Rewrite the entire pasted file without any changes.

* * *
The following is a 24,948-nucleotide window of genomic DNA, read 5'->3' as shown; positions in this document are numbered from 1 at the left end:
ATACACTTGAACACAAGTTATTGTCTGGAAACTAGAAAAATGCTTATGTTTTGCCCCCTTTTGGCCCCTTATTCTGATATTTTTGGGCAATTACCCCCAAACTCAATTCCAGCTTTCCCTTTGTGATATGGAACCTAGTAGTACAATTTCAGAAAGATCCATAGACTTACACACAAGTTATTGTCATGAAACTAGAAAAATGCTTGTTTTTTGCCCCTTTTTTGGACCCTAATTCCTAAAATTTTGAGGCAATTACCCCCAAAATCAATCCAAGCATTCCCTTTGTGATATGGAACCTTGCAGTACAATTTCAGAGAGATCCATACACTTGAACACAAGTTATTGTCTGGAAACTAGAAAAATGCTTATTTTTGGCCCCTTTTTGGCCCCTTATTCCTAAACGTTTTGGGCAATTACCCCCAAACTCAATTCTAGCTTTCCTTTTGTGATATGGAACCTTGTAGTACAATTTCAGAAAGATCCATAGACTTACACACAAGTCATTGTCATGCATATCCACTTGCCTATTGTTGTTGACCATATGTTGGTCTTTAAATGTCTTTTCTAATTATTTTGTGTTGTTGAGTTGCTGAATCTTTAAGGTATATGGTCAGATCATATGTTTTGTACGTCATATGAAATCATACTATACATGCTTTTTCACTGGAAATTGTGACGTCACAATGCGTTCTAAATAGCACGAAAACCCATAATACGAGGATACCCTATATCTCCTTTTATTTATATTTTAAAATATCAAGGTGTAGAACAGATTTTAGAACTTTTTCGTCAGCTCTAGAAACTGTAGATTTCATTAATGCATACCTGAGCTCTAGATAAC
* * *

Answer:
The following is a 24,948-nucleotide window of genomic DNA, read 5'->3' as shown; positions in this document are numbered from 1 at the left end:
ATACACTTGAACACAAGTTATTGTCTGGAAACTAGAAAAATGCTTATGTTTTGCCCCCTTTTGGCCCCTTATTCTGATATTTTTGGGCAATTACCCCCAAACTCAATTCCAGCTTTCCCTTTGTGATATGGAACCTAGTAGTACAATTTCAGAAAGATCCATAGACTTACACACAAGTTATTGTCATGAAACTAGAAAAATGCTTGTTTTTTGCCCCTTTTTTGGACCCTAATTCCTAAAATTTTGAGGCAATTACCCCCAAAATCAATCCAAGCATTCCCTTTGTGATATGGAACCTTGCAGTACAATTTCAGAGAGATCCATACACTTGAACACAAGTTATTGTCTGGAAACTAGAAAAATGCTTATTTTTGGCCCCTTTTTGGCCCCTTATTCCTAAACGTTTTGGGCAATTACCCCCAAACTCAATTCTAGCTTTCCTTTTGTGATATGGAACCTTGTAGTACAATTTCAGAAAGATCCATAGACTTACACACAAGTCATTGTCATGCATATCCACTTGCCTATTGTTGTTGACCATATGTTGGTCTTTAAATGTCTTTTCTAATTATTTTGTGTTGTTGAGTTGCTGAATCTTTAAGGTATATGGTCAGATCATATGTTTTGTACGTCATATGAAATCATACTATACATGCTTTTTCACTGGAAATTGTGACGTCACAATGCGTTCTAAATAGCACGAAAACCCATAATACGAGGATACCCTATATCTCCTTTTATTTATATTTTAAAATATCAAGGTGTAGAACAGATTTTAGAACTTTTTCGTCAGCTCTAGAAACTGTAGATTTCATTAATGCATACCTGAGCTCTAGATAAC